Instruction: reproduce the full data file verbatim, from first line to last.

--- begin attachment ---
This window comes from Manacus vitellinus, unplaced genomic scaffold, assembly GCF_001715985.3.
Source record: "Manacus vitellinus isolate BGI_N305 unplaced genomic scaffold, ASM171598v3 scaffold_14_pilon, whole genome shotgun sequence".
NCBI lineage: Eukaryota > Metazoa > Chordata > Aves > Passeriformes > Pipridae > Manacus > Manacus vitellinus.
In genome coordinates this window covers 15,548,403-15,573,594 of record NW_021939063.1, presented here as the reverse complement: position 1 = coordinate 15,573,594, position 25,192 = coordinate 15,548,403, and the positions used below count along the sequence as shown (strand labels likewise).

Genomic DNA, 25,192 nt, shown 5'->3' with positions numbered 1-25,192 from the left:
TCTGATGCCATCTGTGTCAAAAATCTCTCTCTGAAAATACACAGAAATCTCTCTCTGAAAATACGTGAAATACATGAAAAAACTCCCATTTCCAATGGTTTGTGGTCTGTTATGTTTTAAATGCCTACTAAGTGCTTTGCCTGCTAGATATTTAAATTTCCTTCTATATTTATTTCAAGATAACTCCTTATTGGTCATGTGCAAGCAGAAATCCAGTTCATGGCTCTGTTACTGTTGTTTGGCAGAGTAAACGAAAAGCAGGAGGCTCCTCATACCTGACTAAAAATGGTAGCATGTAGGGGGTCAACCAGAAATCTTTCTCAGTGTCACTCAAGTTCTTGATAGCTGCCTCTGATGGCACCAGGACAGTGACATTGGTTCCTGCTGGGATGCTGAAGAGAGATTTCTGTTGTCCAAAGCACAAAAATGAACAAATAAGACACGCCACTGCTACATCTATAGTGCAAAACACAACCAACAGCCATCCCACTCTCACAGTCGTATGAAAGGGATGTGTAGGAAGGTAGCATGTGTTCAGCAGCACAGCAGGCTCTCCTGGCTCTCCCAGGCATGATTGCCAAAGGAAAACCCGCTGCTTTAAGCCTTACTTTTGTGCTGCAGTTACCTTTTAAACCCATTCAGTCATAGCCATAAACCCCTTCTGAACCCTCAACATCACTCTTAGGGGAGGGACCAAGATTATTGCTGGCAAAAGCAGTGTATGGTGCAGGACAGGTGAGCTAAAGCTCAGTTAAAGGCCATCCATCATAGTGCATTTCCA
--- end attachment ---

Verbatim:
This window comes from Manacus vitellinus, unplaced genomic scaffold, assembly GCF_001715985.3.
Source record: "Manacus vitellinus isolate BGI_N305 unplaced genomic scaffold, ASM171598v3 scaffold_14_pilon, whole genome shotgun sequence".
NCBI lineage: Eukaryota > Metazoa > Chordata > Aves > Passeriformes > Pipridae > Manacus > Manacus vitellinus.
In genome coordinates this window covers 15,548,403-15,573,594 of record NW_021939063.1, presented here as the reverse complement: position 1 = coordinate 15,573,594, position 25,192 = coordinate 15,548,403, and the positions used below count along the sequence as shown (strand labels likewise).

Genomic DNA, 25,192 nt, shown 5'->3' with positions numbered 1-25,192 from the left:
TCTGATGCCATCTGTGTCAAAAATCTCTCTCTGAAAATACACAGAAATCTCTCTCTGAAAATACGTGAAATACATGAAAAAACTCCCATTTCCAATGGTTTGTGGTCTGTTATGTTTTAAATGCCTACTAAGTGCTTTGCCTGCTAGATATTTAAATTTCCTTCTATATTTATTTCAAGATAACTCCTTATTGGTCATGTGCAAGCAGAAATCCAGTTCATGGCTCTGTTACTGTTGTTTGGCAGAGTAAACGAAAAGCAGGAGGCTCCTCATACCTGACTAAAAATGGTAGCATGTAGGGGGTCAACCAGAAATCTTTCTCAGTGTCACTCAAGTTCTTGATAGCTGCCTCTGATGGCACCAGGACAGTGACATTGGTTCCTGCTGGGATGCTGAAGAGAGATTTCTGTTGTCCAAAGCACAAAAATGAACAAATAAGACACGCCACTGCTACATCTATAGTGCAAAACACAACCAACAGCCATCCCACTCTCACAGTCGTATGAAAGGGATGTGTAGGAAGGTAGCATGTGTTCAGCAGCACAGCAGGCTCTCCTGGCTCTCCCAGGCATGATTGCCAAAGGAAAACCCGCTGCTTTAAGCCTTACTTTTGTGCTGCAGTTACCTTTTAAACCCATTCAGTCATAGCCATAAACCCCTTCTGAACCCTCAACATCACTCTTAGGGGAGGGACCAAGATTATTGCTGGCAAAAGCAGTGTATGGTGCAGGACAGGTGAGCTAAAGCTCAGTTAAAGGCCATCCATCATAGTGCATTTCCA